There are numerous diversions from this story, showing the Japanese forces planning their attack by sending spies to Hawaii and ringing dentists for weather reports, or introducing minor characters such as Cuba Gooding Jr’s heroic boxer Dorie Miller, or stuttering Ewen Bremner’s pursuit of nurse Betty. Additionally, there are scenes showing the US Military ignoring the intuitive advice of decoding expert Captain Thurman (Dan Aykroyd), and Franklin D. Roosevelt (Jon Voight) fretting over America’s slowness to respond to worldwide crisis. And when McCawley gets to England, there are some excellent aerial sequences which bring dogfights over the British coast to vivid life.

But all of these asides are exactly that, asides, which merely sketch at the world outside the leads’ love triangle (for surely Danny loves Rafe every bit as much as he comes to love Evelyn). The first impressions of the film suggest a jitter-bugging, lindy-hopping romantic comedy, which is not necessarily a bad thing; but the romance is so drawn out, and the characters are so shallow, and say such clunky things under a terribly cloying musical score (‘It’s your nose that hurts.’ ‘I think it’s my heart.’), that you yearn for the war to intervene and cut through the syrup. There is none of the passion that marked Kate and Leo’s relationship in Titanic, nor is there any of the foreboding sense of doom that Cameron’s film managed – in part – to impart.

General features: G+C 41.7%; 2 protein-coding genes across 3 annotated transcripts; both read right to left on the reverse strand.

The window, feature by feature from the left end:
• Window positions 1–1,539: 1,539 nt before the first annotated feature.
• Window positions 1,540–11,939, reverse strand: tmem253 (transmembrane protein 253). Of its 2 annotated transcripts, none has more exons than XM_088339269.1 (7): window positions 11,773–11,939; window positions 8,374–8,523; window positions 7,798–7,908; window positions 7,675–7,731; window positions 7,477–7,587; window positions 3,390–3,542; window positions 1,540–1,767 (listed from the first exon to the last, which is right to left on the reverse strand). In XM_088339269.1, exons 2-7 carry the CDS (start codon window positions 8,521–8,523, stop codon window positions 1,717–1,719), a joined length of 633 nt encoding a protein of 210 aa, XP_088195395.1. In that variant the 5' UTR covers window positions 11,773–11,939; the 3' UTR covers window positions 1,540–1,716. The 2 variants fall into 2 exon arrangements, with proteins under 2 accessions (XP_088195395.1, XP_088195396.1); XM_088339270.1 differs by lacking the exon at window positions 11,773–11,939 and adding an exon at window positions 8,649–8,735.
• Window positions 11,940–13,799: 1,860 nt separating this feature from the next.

Naturally, the whole movie changes with the Japanese attack on the US Naval Fleet (“I think World War II’s just started”, Danny shouts. See?). The depiction of this attack is shown from a multitude of viewpoints and is an impressive piece of film-making, showing the Japanese launching their adapted torpedoes to sink ships in the shallow water, Dorie Miller trying to save his captain, and the staff at the previously-deserted hospital (including Evelyn) suddenly becoming overwhelmed with casualties as ship after helpless ship is downed. A small band including Danny and Rafe race to find usable planes to repel the attacks, and they score a few hits, but the carnage is as overwhelming as it is shocking.

I am going to be fair to Bay here and suggest that he wasn’t simply attracted by the idea of making lots of things explode, but by showing the scale of the attack and hundreds upon hundreds of men scrambling for their lives he wanted to move the audience and generate waves of patriotic feeling with the pilots’ fight-back, which then culminates in the daring bomber raid on Japan named Operation Doolittle after the trainer who devises it (Alec Baldwin). It is just a pity that this patriotism is laid on so thickly and so bluntly, with FDR rising out of his chair to demonstrate what can be done with willpower and Doolittle delivering heart-warming homilies to his noble fliers.